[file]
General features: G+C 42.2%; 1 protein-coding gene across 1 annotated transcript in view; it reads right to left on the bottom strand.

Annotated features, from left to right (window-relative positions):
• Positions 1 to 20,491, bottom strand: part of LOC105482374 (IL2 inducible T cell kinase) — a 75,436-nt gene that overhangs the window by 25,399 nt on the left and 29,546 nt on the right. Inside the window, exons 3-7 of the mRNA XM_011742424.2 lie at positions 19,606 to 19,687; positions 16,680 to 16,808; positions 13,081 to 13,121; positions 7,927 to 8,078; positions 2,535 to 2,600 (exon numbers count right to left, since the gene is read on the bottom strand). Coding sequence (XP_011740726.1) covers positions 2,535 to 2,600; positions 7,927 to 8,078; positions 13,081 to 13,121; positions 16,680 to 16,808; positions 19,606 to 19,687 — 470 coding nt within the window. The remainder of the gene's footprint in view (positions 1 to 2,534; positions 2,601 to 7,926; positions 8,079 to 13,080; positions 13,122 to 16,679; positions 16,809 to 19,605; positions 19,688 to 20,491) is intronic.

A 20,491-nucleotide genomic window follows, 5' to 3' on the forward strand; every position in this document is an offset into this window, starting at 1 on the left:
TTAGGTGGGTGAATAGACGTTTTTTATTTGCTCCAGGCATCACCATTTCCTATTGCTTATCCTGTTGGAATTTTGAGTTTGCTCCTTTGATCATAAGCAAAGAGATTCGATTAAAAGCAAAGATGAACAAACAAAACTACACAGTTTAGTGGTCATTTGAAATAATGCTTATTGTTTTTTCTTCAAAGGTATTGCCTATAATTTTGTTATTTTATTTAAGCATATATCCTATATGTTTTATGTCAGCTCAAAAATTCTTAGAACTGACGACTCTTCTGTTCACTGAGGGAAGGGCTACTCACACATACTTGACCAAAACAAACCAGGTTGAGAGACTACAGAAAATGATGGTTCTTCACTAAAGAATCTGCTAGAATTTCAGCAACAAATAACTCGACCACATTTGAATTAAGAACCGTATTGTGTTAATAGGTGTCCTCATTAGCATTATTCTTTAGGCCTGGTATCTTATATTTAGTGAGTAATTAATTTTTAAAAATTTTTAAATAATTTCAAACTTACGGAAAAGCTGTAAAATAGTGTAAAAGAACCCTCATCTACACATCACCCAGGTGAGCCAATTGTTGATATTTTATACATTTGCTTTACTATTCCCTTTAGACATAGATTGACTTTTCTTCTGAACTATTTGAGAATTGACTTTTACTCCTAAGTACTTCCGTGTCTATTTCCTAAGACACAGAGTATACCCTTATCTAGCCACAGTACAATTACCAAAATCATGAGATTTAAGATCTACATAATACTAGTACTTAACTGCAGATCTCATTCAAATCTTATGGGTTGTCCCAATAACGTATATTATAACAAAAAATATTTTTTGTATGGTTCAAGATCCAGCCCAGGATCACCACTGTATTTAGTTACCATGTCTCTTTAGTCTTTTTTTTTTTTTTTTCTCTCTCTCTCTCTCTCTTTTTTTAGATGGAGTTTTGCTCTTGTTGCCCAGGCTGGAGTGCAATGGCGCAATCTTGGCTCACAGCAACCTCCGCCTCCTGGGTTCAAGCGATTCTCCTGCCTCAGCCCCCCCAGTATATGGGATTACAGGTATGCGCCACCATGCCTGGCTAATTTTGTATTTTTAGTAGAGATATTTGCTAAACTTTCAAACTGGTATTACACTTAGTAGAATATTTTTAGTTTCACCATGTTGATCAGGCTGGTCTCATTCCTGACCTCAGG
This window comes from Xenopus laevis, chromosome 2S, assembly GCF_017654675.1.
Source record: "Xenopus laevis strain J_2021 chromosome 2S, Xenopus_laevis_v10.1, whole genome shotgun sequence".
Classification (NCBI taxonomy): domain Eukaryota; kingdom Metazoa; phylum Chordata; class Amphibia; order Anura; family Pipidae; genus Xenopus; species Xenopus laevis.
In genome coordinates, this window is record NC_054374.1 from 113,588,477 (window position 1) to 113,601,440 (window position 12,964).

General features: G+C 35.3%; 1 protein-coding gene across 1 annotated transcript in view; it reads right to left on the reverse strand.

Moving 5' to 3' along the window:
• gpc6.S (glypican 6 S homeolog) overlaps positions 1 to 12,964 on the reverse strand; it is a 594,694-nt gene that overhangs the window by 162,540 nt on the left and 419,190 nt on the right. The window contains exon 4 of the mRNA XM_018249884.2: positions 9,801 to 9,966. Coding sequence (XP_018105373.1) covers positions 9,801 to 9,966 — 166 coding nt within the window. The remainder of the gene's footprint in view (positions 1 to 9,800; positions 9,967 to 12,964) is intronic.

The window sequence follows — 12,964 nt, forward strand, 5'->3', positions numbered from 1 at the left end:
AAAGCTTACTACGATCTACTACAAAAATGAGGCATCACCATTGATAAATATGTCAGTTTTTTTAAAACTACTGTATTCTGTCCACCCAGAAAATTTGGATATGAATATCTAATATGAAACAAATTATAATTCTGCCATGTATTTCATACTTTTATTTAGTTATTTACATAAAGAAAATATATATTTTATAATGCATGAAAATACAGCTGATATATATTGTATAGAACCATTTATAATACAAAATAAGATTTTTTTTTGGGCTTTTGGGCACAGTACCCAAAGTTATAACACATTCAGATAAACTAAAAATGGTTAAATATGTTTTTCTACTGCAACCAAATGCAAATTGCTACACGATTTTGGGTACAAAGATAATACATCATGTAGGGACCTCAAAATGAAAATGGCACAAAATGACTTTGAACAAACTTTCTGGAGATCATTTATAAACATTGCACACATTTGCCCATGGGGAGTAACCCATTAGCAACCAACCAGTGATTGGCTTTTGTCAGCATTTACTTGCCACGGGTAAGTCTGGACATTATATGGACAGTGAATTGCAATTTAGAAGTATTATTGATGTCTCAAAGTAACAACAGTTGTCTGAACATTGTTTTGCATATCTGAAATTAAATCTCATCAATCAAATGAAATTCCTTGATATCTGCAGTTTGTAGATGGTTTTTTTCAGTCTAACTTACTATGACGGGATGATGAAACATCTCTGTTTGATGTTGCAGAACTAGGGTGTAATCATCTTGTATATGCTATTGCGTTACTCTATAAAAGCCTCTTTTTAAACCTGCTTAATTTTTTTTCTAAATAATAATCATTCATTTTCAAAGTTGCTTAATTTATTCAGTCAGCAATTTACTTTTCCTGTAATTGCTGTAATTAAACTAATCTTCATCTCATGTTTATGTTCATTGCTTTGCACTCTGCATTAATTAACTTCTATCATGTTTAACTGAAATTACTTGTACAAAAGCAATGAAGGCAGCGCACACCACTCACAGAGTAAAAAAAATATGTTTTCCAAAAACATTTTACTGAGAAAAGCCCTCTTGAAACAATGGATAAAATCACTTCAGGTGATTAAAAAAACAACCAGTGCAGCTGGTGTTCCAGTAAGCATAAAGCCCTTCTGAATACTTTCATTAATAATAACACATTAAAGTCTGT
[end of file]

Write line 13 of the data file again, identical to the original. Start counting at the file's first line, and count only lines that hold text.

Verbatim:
The window sequence follows — 12,964 nt, forward strand, 5'->3', positions numbered from 1 at the left end: